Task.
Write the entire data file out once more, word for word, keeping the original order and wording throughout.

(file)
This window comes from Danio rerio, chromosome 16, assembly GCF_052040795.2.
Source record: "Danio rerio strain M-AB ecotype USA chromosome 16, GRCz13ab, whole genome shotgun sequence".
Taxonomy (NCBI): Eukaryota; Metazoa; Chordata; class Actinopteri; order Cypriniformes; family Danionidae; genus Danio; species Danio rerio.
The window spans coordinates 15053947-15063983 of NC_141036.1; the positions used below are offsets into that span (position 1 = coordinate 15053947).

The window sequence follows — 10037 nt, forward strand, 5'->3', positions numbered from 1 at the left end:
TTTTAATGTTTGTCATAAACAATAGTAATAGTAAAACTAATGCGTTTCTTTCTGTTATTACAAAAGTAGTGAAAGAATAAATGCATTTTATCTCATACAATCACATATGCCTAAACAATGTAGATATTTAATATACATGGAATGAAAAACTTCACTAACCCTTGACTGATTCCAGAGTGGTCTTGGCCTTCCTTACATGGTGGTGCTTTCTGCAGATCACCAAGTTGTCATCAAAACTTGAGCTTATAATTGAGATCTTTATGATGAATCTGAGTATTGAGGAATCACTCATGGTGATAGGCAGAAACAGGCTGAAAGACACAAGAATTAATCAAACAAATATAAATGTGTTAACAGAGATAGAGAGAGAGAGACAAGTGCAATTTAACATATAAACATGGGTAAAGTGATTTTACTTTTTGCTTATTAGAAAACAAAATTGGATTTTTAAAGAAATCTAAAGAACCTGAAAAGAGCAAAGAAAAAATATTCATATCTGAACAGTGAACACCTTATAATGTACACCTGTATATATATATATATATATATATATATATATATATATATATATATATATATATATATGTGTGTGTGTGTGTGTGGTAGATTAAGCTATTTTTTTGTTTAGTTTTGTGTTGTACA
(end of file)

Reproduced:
This window comes from Danio rerio, chromosome 16, assembly GCF_052040795.2.
Source record: "Danio rerio strain M-AB ecotype USA chromosome 16, GRCz13ab, whole genome shotgun sequence".
Taxonomy (NCBI): Eukaryota; Metazoa; Chordata; class Actinopteri; order Cypriniformes; family Danionidae; genus Danio; species Danio rerio.
The window spans coordinates 15053947-15063983 of NC_141036.1; the positions used below are offsets into that span (position 1 = coordinate 15053947).

The window sequence follows — 10037 nt, forward strand, 5'->3', positions numbered from 1 at the left end:
TTTTAATGTTTGTCATAAACAATAGTAATAGTAAAACTAATGCGTTTCTTTCTGTTATTACAAAAGTAGTGAAAGAATAAATGCATTTTATCTCATACAATCACATATGCCTAAACAATGTAGATATTTAATATACATGGAATGAAAAACTTCACTAACCCTTGACTGATTCCAGAGTGGTCTTGGCCTTCCTTACATGGTGGTGCTTTCTGCAGATCACCAAGTTGTCATCAAAACTTGAGCTTATAATTGAGATCTTTATGATGAATCTGAGTATTGAGGAATCACTCATGGTGATAGGCAGAAACAGGCTGAAAGACACAAGAATTAATCAAACAAATATAAATGTGTTAACAGAGATAGAGAGAGAGAGACAAGTGCAATTTAACATATAAACATGGGTAAAGTGATTTTACTTTTTGCTTATTAGAAAACAAAATTGGATTTTTAAAGAAATCTAAAGAACCTGAAAAGAGCAAAGAAAAAATATTCATATCTGAACAGTGAACACCTTATAATGTACACCTGTATATATATATATATATATATATATATATATATATATATATATATATATATATATATGTGTGTGTGTGTGTGTGGTAGATTAAGCTATTTTTTTGTTTAGTTTTGTGTTGTACA